In fact, President Obama recently issued a presidential memorandum creating a White House task force on curing cancer. (This did not receive much news coverage or outcry because it is difficult for the opposition to claim that wanting to cure cancer circumvents the Constitution.) However, the Constitution is silent on presidents legislating and acting on their own. While it is not constitutionally mandated, one could argue that executive unilateral powers are an acceptable practice because it is an implied constitutional power, similar to judicial review for the federal courts.

To date, President Obama has issued 228 orders while in office. While he still has eight months left in office, this is less than his two immediate predecessors, Presidents Clinton and Bush, who issued 364 and 291 executive orders, respectively. Since George Washington, presidents have issued more than 15,000 executive orders. These range from the mundane, such as President Lyndon B. Johnson ordering the American flag to be flown half-mast to honor the death of British Prime Minister Winston Churchill, to the controversial, like President Obama’s recent use of this power to curb gun violence.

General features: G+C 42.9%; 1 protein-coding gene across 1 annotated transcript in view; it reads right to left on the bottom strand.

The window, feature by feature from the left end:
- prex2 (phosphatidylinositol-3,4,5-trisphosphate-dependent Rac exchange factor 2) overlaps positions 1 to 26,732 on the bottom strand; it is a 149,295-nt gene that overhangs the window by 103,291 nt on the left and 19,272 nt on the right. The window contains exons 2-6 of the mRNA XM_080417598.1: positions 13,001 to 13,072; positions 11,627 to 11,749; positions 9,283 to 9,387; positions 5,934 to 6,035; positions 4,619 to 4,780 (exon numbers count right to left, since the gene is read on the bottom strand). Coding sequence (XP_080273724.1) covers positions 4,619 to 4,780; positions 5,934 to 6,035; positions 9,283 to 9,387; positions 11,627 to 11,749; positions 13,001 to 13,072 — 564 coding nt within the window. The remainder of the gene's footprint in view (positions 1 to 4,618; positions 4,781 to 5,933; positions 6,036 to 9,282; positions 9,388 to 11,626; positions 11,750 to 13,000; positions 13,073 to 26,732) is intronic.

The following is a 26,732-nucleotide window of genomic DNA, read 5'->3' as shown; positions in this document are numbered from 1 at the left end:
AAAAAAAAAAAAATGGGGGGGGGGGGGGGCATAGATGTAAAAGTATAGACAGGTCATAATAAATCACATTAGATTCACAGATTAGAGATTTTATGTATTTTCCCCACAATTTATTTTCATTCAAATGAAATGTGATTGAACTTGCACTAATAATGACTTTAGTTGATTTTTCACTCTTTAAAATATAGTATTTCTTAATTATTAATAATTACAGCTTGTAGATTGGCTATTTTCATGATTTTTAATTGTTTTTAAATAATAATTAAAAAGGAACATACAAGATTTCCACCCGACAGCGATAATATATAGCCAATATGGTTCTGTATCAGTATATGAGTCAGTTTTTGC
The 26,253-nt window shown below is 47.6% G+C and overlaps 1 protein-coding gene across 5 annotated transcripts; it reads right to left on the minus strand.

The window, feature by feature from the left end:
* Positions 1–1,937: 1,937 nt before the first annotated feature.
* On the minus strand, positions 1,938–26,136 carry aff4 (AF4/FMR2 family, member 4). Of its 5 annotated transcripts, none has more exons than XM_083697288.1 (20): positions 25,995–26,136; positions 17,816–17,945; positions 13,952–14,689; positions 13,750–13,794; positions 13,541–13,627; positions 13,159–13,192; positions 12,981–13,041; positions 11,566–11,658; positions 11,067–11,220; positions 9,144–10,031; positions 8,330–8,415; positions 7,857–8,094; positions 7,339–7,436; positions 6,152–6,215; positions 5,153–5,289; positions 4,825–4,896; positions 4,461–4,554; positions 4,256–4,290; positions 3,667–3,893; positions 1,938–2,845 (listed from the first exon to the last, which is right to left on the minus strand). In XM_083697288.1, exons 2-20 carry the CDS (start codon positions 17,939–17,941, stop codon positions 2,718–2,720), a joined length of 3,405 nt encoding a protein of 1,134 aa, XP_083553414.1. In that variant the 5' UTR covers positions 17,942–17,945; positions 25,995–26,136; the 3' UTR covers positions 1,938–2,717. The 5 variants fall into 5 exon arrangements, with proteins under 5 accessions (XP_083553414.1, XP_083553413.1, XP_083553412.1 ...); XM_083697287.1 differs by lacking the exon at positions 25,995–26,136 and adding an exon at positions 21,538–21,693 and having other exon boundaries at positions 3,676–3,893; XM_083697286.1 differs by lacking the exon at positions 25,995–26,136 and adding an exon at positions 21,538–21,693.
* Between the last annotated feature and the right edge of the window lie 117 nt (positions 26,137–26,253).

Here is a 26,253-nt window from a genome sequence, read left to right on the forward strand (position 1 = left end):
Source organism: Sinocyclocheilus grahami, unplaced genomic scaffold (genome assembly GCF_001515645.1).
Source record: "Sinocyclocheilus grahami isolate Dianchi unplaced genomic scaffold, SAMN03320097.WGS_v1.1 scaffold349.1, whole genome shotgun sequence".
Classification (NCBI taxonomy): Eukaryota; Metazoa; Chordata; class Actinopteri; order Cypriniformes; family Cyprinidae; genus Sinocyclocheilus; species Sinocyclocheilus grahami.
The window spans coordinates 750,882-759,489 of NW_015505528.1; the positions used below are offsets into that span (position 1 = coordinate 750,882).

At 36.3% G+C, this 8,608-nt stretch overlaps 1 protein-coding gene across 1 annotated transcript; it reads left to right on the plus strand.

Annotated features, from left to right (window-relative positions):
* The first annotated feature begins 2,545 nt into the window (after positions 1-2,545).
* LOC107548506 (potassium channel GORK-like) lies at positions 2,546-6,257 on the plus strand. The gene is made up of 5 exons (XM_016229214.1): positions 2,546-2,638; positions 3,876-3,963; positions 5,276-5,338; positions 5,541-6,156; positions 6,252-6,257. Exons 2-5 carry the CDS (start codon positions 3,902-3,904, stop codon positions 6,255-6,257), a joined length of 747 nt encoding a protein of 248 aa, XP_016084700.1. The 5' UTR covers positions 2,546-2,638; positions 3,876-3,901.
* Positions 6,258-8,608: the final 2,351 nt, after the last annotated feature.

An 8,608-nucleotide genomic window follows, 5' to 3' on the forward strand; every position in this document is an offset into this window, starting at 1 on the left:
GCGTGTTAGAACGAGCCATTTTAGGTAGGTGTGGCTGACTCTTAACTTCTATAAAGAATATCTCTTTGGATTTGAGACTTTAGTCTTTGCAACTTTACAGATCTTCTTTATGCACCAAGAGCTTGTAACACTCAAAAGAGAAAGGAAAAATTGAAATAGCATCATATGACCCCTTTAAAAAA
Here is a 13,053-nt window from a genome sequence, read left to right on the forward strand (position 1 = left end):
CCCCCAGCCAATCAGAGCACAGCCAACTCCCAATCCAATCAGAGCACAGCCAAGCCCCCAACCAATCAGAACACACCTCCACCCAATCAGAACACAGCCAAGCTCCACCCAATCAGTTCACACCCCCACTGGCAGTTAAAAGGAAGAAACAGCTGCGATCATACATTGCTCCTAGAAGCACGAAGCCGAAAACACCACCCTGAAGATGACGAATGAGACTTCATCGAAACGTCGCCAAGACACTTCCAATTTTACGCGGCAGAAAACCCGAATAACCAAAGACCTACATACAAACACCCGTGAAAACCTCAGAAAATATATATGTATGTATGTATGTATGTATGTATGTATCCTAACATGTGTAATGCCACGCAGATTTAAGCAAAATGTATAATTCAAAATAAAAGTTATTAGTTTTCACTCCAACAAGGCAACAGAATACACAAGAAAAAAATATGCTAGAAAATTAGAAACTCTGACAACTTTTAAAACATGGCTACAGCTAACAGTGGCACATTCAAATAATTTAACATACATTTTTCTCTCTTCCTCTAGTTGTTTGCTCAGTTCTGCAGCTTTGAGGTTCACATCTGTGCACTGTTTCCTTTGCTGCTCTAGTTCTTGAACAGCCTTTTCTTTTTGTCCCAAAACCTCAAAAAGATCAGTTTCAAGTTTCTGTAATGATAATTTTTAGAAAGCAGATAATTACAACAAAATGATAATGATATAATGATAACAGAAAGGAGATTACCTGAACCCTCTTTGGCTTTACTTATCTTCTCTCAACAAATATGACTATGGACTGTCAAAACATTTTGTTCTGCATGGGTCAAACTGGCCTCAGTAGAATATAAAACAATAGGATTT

Controversial or not, many executive orders have policy implications. For example, President Obama, through Executive Order 13513, prohibited all federal employees and contractors from texting while driving.

One can only imagine what today’s presidential candidates would say during the time of either Roosevelt administrations. Teddy Roosevelt ramped up the use of executive orders during a period of the presidency taking a more active and leading role in the political system. His 1,081 executive orders far outnumbered the previous record holder, President Grant, at 217. Teddy’s distant cousin, Franklin D. Roosevelt, still holds the record for most executive orders issued by a president, however, at a total of 3,721.

The current uproar over the executive unilateral powers is nothing new. Both parties do not have a monopoly on fidelity to the Constitution. The degree of concern over the constitutional process is often dependent on each party’s position of power. In other words, where they currently stand depends on where they are sitting. While Republican presidential candidates claim to hold everything sacred in the Constitution, they, and their congressional allies that held a Republican majority in Congress, were pretty ambivalent about the robust use of unilateral powers during the Bush administration. Ultimately, the high rhetoric masks the crass partisanship.